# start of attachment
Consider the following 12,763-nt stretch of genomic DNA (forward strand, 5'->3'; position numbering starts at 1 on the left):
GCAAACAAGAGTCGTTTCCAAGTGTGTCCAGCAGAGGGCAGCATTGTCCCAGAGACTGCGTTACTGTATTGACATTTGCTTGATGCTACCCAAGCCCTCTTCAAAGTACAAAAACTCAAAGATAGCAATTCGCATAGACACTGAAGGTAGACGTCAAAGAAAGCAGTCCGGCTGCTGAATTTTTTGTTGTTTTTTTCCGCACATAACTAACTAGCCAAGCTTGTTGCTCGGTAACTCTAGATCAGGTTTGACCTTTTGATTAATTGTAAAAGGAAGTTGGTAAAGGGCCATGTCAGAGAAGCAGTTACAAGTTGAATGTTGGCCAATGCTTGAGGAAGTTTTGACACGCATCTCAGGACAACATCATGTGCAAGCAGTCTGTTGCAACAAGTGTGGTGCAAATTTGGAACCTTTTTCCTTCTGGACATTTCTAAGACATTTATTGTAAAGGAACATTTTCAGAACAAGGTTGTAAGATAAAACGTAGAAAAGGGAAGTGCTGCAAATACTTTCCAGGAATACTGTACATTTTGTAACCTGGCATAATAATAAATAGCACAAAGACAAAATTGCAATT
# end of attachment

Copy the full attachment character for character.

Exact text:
Consider the following 12,763-nt stretch of genomic DNA (forward strand, 5'->3'; position numbering starts at 1 on the left):
GCAAACAAGAGTCGTTTCCAAGTGTGTCCAGCAGAGGGCAGCATTGTCCCAGAGACTGCGTTACTGTATTGACATTTGCTTGATGCTACCCAAGCCCTCTTCAAAGTACAAAAACTCAAAGATAGCAATTCGCATAGACACTGAAGGTAGACGTCAAAGAAAGCAGTCCGGCTGCTGAATTTTTTGTTGTTTTTTTCCGCACATAACTAACTAGCCAAGCTTGTTGCTCGGTAACTCTAGATCAGGTTTGACCTTTTGATTAATTGTAAAAGGAAGTTGGTAAAGGGCCATGTCAGAGAAGCAGTTACAAGTTGAATGTTGGCCAATGCTTGAGGAAGTTTTGACACGCATCTCAGGACAACATCATGTGCAAGCAGTCTGTTGCAACAAGTGTGGTGCAAATTTGGAACCTTTTTCCTTCTGGACATTTCTAAGACATTTATTGTAAAGGAACATTTTCAGAACAAGGTTGTAAGATAAAACGTAGAAAAGGGAAGTGCTGCAAATACTTTCCAGGAATACTGTACATTTTGTAACCTGGCATAATAATAAATAGCACAAAGACAAAATTGCAATT